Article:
Stephen Savage’s latest picture book, And Then Came Hope, represents a heartwarming meshing of past and present, of nonfiction and fiction. Released this month by Holiday House’s Neal Porter Books, it tells a story based on the SS HOPE, a 20th-century American hospital ship, and delivers a message of hope and healing that resonates deeply today. To elevate the topic of child health and wellness, the publisher is partnering with Project HOPE, a global health and humanitarian organization dedicated to carrying on the legacy of the historic ship by providing health care, training, and resources in countries affected by marginalized health systems, health crises, conflicts, and natural disasters.
Honoring the legacy of the hospital ship, And Then Came Hope depicts a cheerful, anthropomorphized ship tending to the needs of ailing vessels: she warms shivering Submarine with a blanket, treats Ferry’s fever, and cures Aircraft Carrier’s cough. In an afterword, Savage chronicles the story of the real-life vessel, which as the USS Consolation served as a hospital ship during World War II. After the war, she was refitted and updated to become the country’s first peacetime floating hospital. Renamed the SS HOPE (an acronym for Health Opportunities for People Everywhere), the state-of-the-art, 250-bed medical center was launched on September 22, 1960, when the ship left San Francisco and steamed across the Pacific to Indonesia. For the next 14 years, its crew brought health care, training, and supplies to countries around the world until the ship was retired in 1974.
In a new century, during a global health crisis, the sight of a contemporary counterpart of the SS HOPE gave float to Savage’s idea for And Then Came Hope. “For some time, well before the current pandemic, I had wanted to create a book saluting first responders, doctors, and nurses, since my family and I have dealt with so many of these heroes over the years,” the author explained. “But I had been struggling with how to talk about health care workers in a way that would be uplifting, inspiring, and accessible to young children. It is very tricky to do a message book without making it too deliberate or hard-hitting. I wanted to find a way to take a symbolic approach.”
The Brooklyn resident serendipitously found his inspiration when the hospital ship USNS Comfort made a dramatic arrival in New York Harbor in late March 2020 to deliver aid to the Covid-ravaged city. “When I saw the powerful image of the Comfort in New York, I knew how I would do the book,” he said. “There is such symbolism there, representing a long and comforting tradition of hospital ships dating back to the Civil War.”
Forging a Partnership
While researching the history of medical vessels, Savage learned about Project HOPE and contacted the organization. “The members of this group have so much pride in the history and legacy of the ship,” Savage said. “I knew right away what the title of my book would be. It was heartening to learn how the SS HOPE was such a goodwill ambassador and powerful symbol in addition to providing medical care. The organization’s very helpful archivist read And Then Came Hope and gave the book her blessing, which was so nice to receive. The group has really embraced the book, and I am so pleased that we have the opportunity to work with them.”
To commemorate their partnership, Holiday House and Project HOPE are collaborating on several projects. “The Project HOPE team is very passionate about supporting And Then Came Hope, and we worked together to find the best ways to connect their dedicated audience with the book,” said Michelle Montague, executive director of marketing at Holiday House. The campaign kicked off on May 4, when Savage participated in a Facebook Live with Project HOPE’s donor relations and stewardship manager Grace Duggan. Later this month, the author will record an episode of Holiday House’s podcast, The Guest Book, with Cinira Baldi, v-p, chief development and communications officer of Project HOPE. And a Zoom donor event hosted by the group’s senior technical officer, Eden Ahmed, and editor Neal Porter is scheduled for June 2. A “wellness activity kit” will also be available online.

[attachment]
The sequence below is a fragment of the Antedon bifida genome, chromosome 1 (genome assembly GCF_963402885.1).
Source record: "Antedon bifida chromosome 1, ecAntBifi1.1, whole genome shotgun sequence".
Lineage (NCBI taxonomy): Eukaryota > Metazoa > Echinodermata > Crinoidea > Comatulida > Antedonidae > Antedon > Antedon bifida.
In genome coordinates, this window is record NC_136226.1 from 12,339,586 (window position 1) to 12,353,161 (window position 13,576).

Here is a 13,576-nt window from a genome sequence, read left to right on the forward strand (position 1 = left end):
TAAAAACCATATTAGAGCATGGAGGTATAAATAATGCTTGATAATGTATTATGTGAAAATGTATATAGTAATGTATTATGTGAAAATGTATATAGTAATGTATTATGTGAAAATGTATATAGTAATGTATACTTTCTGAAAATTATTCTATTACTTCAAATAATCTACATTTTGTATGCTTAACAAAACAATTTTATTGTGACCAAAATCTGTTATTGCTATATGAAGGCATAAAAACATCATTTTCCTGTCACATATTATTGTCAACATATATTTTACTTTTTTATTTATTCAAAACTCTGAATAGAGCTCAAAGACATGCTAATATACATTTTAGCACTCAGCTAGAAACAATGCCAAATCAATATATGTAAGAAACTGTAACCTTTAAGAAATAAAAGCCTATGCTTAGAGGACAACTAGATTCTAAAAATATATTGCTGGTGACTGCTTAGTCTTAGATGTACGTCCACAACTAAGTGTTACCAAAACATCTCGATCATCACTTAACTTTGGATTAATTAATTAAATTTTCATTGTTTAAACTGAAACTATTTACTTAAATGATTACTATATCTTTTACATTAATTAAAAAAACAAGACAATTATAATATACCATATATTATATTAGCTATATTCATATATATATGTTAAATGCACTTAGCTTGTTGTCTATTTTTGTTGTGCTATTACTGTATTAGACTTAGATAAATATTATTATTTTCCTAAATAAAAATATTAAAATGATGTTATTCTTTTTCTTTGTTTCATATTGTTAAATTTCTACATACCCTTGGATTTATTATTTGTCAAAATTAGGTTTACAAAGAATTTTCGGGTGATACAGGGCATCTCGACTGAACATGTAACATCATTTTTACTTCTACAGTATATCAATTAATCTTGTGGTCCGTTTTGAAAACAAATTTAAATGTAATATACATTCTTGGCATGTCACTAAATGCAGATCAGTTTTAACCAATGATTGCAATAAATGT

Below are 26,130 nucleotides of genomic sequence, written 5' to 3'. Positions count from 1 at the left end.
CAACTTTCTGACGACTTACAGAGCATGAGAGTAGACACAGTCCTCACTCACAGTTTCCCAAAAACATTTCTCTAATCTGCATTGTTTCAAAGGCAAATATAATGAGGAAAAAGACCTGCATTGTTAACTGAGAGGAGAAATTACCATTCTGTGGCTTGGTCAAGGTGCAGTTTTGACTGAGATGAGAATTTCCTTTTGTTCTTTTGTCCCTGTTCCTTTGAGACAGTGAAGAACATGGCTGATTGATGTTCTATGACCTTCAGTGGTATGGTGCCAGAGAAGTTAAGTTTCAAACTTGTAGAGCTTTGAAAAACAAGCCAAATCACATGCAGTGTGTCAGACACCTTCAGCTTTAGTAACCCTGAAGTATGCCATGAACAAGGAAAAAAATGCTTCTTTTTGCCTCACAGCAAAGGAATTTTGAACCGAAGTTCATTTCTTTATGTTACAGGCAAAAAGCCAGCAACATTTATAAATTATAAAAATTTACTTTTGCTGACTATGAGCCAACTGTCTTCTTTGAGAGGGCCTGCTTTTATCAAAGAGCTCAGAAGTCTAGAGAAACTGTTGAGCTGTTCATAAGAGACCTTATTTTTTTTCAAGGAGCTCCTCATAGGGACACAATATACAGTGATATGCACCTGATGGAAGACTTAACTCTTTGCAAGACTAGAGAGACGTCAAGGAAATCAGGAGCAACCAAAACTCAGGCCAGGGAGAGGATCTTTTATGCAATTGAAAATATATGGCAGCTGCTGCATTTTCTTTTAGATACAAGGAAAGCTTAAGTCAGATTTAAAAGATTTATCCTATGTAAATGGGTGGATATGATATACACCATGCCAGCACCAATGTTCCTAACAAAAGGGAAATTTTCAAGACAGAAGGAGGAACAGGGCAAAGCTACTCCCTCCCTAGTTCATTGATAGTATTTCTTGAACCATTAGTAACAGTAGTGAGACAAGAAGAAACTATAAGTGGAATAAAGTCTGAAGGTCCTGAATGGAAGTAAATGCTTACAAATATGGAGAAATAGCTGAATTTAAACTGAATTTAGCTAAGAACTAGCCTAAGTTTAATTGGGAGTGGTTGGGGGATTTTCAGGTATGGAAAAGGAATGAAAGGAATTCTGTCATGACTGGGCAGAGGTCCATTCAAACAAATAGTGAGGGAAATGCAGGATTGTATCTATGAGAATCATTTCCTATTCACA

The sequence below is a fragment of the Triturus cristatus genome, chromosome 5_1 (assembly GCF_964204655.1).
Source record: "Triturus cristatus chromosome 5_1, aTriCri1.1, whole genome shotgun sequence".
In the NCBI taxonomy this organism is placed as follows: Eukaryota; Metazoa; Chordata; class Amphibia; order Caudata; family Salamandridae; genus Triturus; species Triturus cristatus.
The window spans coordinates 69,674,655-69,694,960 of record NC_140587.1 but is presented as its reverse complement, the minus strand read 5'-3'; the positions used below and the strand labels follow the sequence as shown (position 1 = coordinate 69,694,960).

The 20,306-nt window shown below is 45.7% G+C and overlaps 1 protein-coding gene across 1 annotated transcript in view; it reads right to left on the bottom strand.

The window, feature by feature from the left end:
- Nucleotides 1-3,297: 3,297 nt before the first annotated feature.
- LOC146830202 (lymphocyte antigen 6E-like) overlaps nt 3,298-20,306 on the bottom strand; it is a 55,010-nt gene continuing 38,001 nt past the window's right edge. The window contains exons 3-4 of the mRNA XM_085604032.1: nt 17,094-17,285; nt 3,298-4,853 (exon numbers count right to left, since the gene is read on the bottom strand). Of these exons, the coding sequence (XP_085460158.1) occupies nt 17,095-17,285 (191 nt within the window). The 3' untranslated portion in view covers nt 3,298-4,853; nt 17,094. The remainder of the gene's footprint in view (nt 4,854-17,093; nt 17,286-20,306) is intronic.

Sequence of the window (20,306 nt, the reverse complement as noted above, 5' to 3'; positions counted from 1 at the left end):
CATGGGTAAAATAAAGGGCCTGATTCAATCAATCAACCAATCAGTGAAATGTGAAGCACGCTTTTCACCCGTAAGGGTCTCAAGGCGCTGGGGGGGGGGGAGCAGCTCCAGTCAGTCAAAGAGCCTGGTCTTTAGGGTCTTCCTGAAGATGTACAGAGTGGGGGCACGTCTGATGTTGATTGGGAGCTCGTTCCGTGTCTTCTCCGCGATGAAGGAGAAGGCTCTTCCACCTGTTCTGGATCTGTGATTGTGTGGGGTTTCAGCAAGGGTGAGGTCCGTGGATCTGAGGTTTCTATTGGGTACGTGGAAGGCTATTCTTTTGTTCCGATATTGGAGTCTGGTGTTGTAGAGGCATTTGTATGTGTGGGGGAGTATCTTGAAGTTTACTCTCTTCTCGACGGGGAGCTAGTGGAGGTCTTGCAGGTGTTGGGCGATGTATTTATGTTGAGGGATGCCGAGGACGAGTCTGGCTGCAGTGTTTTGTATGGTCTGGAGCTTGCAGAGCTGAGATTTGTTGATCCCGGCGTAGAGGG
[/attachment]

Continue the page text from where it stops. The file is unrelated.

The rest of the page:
“We are excited about Stephen’s book and featuring Project HOPE’s mission,” Baldi said. “At a time when young people have been so deeply affected by this pandemic and mental health issues are on the rise, this book begins a conversation for parents, caregivers, and teachers to have with our children. Most importantly, it gives them hope and inspires a foundation of resilience for our future.”
Promoting Ongoing Hope and Healing
Though And Then Came Hope was conceived and created while Covid began to cast its dark shadows on the world, its message is as pertinent today—and beyond. “I like to think I publish books for the long haul,” Porter said. “We began working on this book when everyone was trapped in lockdown, and we wanted to create a story that spoke to the moment but also would endure and speak to any kid in need of comfort and help at any point in time. The final words of the book—“Hope would always be there”—is a message that is important no matter when you are reading the book.”
Savage also underscored the timelessness and continuing relevance of the book he began “at a time of crisis.” More than a year later, he noted, “We are now dealing with a different crisis that is much more difficult than hunkering down in lockdown. So many kids are dealing with loneliness and mental health wellness and the long, drawn-out aftereffects of the trauma. I hope that this story will get a conversation started with kids—and that the boats can be used to help them identify their feelings and deal with uncertainty. Hope is a very effective way of dealing with uncertainty.”
And Then Came Hope by Stephen Savage. Holiday House/Neal Porter Books, $18.99 Mar. ISBN 978-0-8234-4518-9